Now Playing: "The Universal", Blur

Saturday, October 8, 2016

Practice what you preach!

I think sometimes life has a weird symmetry - this week had an excellent example of this.

My son is in his first year at Victoria University in Wellington - he's done well, but not sure if he wants to do a second year without a considerable rethink.

He recently had an essay for Classics returned to him with some comments, for which he was allowed to make changes and resubmit.  He got a C-, but as he pointed out "it's still a pass", and wasn't so keen to redo it.

I had a chat with him - it's so rare to get useful feedback on something we've done.  Of course we all really want to be "done with" projects like essays or documents so we can just move on with our lives.  But applying those comments would help him think about what he's written, how to present a better argument, how to do it better.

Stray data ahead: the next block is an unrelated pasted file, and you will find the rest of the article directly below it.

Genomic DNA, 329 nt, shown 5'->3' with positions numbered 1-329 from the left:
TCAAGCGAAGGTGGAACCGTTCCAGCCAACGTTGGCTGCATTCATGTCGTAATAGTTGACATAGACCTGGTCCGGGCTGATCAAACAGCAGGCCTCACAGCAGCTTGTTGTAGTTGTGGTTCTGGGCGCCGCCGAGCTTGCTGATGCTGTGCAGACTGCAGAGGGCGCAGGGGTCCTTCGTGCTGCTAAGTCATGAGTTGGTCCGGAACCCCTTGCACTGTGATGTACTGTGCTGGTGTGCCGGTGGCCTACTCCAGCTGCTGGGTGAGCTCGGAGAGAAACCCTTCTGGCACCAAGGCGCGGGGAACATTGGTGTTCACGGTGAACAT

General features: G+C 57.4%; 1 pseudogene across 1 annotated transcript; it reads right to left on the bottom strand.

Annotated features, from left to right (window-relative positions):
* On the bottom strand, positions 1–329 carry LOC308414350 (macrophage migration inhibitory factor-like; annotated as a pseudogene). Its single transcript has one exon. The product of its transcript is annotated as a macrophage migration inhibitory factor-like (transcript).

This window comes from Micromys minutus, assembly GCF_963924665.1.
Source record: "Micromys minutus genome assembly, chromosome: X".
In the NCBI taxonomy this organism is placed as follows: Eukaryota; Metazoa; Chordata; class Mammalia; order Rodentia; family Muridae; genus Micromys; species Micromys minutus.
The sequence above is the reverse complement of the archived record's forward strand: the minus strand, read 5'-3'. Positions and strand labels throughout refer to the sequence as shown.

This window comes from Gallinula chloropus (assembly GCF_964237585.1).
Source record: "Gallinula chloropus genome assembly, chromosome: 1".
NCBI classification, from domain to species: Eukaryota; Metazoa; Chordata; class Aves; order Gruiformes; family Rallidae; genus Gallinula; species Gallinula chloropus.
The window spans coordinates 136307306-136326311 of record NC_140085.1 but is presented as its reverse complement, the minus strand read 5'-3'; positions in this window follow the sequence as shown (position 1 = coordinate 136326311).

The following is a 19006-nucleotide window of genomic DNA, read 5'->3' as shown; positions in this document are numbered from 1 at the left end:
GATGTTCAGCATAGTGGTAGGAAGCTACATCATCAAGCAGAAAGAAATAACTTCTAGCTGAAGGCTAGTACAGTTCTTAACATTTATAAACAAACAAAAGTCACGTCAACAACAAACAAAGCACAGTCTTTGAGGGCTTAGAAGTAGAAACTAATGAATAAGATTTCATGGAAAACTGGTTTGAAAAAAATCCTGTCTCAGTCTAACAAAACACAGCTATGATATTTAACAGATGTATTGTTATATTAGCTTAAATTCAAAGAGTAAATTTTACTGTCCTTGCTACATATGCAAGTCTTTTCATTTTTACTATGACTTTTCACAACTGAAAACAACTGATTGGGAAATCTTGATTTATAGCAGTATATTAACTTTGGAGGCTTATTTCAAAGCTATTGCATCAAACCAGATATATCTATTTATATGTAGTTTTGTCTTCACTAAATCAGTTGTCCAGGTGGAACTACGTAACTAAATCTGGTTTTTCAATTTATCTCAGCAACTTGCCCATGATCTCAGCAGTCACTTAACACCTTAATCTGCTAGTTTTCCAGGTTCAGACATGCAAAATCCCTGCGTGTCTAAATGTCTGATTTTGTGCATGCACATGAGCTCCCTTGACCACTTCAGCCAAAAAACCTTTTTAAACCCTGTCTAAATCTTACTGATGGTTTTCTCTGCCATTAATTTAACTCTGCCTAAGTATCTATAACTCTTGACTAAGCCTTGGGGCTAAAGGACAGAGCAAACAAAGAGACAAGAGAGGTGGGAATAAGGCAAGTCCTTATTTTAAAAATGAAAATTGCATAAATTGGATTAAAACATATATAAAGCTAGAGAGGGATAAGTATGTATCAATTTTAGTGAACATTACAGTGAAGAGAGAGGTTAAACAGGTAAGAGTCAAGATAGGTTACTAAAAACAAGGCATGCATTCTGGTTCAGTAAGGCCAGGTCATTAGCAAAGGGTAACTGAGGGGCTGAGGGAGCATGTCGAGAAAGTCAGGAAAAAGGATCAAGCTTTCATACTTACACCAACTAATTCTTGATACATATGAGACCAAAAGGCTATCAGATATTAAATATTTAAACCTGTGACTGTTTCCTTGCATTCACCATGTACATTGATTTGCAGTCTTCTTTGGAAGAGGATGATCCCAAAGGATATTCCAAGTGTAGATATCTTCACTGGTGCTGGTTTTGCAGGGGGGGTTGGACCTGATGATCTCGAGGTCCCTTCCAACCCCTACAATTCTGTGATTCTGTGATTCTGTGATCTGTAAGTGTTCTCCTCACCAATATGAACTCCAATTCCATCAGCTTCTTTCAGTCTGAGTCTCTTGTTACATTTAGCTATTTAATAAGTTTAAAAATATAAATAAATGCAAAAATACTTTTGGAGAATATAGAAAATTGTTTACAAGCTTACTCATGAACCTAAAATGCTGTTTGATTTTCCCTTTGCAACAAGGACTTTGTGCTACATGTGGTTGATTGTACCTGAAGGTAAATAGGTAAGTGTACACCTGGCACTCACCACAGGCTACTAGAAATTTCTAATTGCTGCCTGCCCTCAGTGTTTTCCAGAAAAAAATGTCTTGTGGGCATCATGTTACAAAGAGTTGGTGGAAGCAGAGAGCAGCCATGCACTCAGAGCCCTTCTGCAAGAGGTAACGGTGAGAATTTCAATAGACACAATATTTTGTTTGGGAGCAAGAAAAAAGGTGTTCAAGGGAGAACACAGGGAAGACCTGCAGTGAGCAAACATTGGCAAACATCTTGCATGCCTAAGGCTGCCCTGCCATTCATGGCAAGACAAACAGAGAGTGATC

Without feedback, we keep doing what we're currently doing, but it's unlikely to get any better.  We read through the comments together, he formed a plan of what to do, and resubmitted it yesterday.

During the week, one of our lead developers emailed me about my blog series looking at Java basics.  There were a few things I'd done which whilst not big things, would be considered bad practice in the team.  Would I be interested in the feedback?

My stomach turned - it might mean a lot of rewrites, and I'm working on my astronomy series right now.  And yet, although that series is meant only as an introduction to some key concepts, I wanted it to be as good as I can get it, without compromising the "sense of fun" I like to include in most of my writing.  [Although of course, this wasn't much "fun"]